Just off the AP Wire: White House starts urban policy outreach.
WASHINGTON (AP) — President Barack Obama said Monday that federal policy has encouraged urban sprawl, has hurt city residents and damaged the environment.
Pledging a top-to-bottom review of how the United States deals with cities and metropolitan areas, Obama invited political leaders and policy experts to the White House to solicit their ideas for a national urban policy. Citing the connection between education and employment figures, transportation and pollution, White House officials said their next budget proposal would address how to remedy long-festering policy questions about the pace of urban growth.
More at the link.It's been noted that Obama was the first Presidential candidate in some time to actually mention urban policy as an agenda item. In fact he has appointed an urban policy czar, the former Bronx borough president Adolfo Carrion.
However, inside-the-Beltway observers like Politico have questioned whether urban policy is on the back burner, and if Carrion is the man for that job:
Urban policy watchers said that some sort of broad policy mandate is necessary, and soon, so that the office doesn’t lose credibility and momentum. A report released last month by the Drum Major Institute for Public Policy called "No Economic Recovery Without Cities: The Urgency of a New Federal Urban Policy" said that the White House must act soon to empower the office to have a more active role in making sure stimulus money is spent wisely in the cities.
Perhaps Obama's remarks today is a response to critques like this, and a signal that he is still serious about urban affairs, or at least in trying to move the discussion forward.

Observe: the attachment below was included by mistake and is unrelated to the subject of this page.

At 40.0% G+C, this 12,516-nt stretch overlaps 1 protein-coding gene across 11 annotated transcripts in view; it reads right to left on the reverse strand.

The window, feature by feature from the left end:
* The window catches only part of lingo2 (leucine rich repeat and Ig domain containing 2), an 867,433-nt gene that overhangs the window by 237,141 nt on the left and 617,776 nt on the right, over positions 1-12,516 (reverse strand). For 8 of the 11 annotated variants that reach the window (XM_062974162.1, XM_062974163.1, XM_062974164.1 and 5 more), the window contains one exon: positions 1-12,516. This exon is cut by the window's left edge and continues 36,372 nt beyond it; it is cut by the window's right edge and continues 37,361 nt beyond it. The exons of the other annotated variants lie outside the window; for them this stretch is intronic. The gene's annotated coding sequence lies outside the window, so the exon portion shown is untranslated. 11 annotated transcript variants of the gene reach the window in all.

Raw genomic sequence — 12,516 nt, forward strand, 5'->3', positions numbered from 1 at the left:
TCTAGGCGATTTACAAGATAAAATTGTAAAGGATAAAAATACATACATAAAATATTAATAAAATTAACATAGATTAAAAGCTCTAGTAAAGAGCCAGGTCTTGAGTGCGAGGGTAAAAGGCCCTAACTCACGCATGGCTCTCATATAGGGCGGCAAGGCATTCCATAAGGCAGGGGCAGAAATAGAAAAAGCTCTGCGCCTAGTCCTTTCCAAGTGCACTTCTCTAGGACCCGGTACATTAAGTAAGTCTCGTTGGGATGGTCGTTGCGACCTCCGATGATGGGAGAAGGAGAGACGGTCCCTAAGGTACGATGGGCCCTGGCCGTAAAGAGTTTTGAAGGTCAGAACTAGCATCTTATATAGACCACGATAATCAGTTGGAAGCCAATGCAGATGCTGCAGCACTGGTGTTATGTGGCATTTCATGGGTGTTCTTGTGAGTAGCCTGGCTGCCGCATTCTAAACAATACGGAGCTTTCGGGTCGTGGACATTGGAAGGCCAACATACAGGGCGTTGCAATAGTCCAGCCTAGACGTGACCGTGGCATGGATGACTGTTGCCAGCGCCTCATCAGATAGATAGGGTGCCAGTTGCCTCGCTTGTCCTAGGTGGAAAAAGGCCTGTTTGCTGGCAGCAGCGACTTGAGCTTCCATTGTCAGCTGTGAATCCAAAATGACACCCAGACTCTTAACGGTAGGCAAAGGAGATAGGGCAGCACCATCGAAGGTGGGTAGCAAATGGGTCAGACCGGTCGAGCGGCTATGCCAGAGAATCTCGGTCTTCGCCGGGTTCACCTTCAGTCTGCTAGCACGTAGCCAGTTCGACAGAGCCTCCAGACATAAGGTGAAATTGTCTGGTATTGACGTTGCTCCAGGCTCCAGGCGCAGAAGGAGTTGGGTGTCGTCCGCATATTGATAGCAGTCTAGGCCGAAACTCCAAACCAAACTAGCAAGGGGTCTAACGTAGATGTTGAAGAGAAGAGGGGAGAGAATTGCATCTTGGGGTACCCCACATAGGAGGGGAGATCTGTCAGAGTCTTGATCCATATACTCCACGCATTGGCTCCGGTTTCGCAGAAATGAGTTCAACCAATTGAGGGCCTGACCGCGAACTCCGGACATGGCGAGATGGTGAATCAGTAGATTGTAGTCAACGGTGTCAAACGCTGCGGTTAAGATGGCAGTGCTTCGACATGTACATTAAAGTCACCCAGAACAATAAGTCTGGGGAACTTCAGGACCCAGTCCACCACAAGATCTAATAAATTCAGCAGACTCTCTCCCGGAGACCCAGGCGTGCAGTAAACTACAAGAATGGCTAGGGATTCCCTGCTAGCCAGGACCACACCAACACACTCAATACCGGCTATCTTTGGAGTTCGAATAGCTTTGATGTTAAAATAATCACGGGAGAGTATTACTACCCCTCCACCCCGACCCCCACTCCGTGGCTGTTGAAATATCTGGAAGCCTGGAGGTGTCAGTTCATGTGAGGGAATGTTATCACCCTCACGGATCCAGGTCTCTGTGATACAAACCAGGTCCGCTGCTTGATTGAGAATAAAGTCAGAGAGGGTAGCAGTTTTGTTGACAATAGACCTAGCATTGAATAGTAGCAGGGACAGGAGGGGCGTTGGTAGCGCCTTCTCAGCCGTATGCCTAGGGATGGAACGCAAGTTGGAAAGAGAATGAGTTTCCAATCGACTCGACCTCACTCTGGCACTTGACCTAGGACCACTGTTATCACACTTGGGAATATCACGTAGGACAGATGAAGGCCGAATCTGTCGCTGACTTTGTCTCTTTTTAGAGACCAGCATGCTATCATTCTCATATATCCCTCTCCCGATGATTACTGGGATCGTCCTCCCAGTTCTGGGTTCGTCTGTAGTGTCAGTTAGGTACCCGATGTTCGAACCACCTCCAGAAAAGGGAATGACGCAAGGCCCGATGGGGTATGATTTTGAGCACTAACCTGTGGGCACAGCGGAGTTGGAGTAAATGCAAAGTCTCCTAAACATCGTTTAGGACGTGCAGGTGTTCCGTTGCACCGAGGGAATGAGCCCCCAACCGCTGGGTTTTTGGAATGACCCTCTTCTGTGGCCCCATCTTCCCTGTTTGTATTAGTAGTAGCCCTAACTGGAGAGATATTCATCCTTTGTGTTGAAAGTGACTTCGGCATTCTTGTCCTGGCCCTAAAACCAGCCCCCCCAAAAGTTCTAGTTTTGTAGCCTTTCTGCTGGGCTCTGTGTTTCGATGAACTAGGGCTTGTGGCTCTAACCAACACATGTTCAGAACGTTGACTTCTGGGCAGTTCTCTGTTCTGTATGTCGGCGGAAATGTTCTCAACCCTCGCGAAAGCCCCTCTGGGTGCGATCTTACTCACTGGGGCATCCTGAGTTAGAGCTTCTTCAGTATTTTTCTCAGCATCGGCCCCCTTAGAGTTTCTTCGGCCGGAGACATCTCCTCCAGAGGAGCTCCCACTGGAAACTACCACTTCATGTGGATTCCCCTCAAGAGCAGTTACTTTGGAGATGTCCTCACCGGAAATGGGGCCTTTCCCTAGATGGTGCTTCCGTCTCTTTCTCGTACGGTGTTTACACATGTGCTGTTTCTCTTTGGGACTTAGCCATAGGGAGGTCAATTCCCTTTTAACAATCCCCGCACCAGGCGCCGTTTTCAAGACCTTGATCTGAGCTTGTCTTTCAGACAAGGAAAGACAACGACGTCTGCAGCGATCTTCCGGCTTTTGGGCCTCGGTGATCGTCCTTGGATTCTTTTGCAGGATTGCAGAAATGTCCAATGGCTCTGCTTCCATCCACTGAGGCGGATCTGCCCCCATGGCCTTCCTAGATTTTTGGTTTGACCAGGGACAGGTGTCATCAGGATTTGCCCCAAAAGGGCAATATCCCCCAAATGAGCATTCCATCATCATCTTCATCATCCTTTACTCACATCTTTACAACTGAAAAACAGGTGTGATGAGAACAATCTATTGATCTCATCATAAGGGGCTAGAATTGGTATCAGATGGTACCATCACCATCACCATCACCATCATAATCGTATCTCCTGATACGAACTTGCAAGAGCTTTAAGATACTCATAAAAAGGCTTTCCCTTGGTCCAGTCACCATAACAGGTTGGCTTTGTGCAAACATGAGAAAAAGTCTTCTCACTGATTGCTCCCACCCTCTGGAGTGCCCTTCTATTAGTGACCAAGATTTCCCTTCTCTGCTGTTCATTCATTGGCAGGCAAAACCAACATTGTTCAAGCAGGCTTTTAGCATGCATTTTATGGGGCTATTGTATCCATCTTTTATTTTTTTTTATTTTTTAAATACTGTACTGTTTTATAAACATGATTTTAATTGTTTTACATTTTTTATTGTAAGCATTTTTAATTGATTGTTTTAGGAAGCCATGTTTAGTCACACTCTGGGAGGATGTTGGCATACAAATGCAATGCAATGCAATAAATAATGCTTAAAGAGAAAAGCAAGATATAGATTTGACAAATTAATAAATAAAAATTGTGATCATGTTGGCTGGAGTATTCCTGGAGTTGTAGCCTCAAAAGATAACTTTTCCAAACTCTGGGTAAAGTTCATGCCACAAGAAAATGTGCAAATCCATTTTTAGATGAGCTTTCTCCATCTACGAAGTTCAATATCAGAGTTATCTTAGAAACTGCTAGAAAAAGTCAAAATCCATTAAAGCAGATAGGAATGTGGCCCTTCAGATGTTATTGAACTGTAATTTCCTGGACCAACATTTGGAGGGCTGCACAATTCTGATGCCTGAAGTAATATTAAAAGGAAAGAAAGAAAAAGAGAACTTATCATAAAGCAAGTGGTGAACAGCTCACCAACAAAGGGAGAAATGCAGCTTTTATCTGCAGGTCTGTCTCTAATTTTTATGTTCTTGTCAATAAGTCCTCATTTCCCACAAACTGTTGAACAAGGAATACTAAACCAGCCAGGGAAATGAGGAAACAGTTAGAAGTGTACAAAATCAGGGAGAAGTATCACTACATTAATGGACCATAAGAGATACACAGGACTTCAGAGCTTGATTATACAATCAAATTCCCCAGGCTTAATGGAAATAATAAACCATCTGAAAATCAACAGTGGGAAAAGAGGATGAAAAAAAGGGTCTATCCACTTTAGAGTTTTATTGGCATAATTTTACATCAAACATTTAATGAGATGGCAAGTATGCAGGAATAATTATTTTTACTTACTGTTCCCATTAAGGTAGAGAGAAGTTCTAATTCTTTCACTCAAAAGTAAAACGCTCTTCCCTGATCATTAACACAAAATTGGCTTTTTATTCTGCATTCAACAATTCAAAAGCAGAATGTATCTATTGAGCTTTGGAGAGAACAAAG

Those gathered Monday will consider local initiatives that could become best practices to emulate, with the goals of increasing the competitiveness, sustainable development and opportunity of metropolitan regions.
The conference is to present an interdisciplinary approach to urban issues and include the heads of the Departments of Labor, Transportation, and Housing and Urban Development, and of the Environmental Protection Agency, and the Small Business Administration.
Carrión said discussion will include initiatives like Choice Neighborhoods, a new HUD program that provides poor neighborhoods not only with housing, but also social and economic benefits, like day care and farmers' markets; and Promise Neighborhoods, a Department of Education program modeled after the Harlem Children's Zone, to improve academic achievement and life skills by offering after school and weekend sports, social and arts activities.This could be a return to a New Frontier/Great Society era of urban policy innovation.